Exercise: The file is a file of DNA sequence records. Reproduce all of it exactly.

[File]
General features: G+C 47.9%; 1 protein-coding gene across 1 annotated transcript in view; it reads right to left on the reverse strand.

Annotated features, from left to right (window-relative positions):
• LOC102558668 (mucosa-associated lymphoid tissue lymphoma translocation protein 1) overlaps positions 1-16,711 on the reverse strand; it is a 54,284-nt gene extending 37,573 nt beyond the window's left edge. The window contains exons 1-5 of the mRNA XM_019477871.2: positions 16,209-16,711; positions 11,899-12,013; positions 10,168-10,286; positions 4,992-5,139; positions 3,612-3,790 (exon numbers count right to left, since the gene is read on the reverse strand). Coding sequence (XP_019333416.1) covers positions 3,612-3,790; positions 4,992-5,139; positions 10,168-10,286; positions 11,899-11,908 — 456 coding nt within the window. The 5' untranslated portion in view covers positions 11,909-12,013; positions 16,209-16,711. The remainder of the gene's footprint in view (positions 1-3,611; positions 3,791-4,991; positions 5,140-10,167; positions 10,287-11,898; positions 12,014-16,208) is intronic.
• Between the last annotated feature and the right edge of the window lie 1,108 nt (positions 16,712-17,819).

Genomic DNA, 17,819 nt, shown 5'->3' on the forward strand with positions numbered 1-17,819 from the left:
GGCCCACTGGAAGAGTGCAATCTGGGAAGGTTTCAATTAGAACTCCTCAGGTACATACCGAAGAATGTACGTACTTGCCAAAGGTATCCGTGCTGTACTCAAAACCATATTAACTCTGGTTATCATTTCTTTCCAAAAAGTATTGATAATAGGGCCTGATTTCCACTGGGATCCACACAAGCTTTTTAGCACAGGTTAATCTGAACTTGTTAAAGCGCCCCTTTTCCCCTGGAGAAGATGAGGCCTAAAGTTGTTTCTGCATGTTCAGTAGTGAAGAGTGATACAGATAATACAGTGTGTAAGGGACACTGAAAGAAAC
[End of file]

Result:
General features: G+C 47.9%; 1 protein-coding gene across 1 annotated transcript in view; it reads right to left on the reverse strand.

Annotated features, from left to right (window-relative positions):
• LOC102558668 (mucosa-associated lymphoid tissue lymphoma translocation protein 1) overlaps positions 1-16,711 on the reverse strand; it is a 54,284-nt gene extending 37,573 nt beyond the window's left edge. The window contains exons 1-5 of the mRNA XM_019477871.2: positions 16,209-16,711; positions 11,899-12,013; positions 10,168-10,286; positions 4,992-5,139; positions 3,612-3,790 (exon numbers count right to left, since the gene is read on the reverse strand). Coding sequence (XP_019333416.1) covers positions 3,612-3,790; positions 4,992-5,139; positions 10,168-10,286; positions 11,899-11,908 — 456 coding nt within the window. The 5' untranslated portion in view covers positions 11,909-12,013; positions 16,209-16,711. The remainder of the gene's footprint in view (positions 1-3,611; positions 3,791-4,991; positions 5,140-10,167; positions 10,287-11,898; positions 12,014-16,208) is intronic.
• Between the last annotated feature and the right edge of the window lie 1,108 nt (positions 16,712-17,819).

Genomic DNA, 17,819 nt, shown 5'->3' on the forward strand with positions numbered 1-17,819 from the left:
GGCCCACTGGAAGAGTGCAATCTGGGAAGGTTTCAATTAGAACTCCTCAGGTACATACCGAAGAATGTACGTACTTGCCAAAGGTATCCGTGCTGTACTCAAAACCATATTAACTCTGGTTATCATTTCTTTCCAAAAAGTATTGATAATAGGGCCTGATTTCCACTGGGATCCACACAAGCTTTTTAGCACAGGTTAATCTGAACTTGTTAAAGCGCCCCTTTTCCCCTGGAGAAGATGAGGCCTAAAGTTGTTTCTGCATGTTCAGTAGTGAAGAGTGATACAGATAATACAGTGTGTAAGGGACACTGAAAGAAAC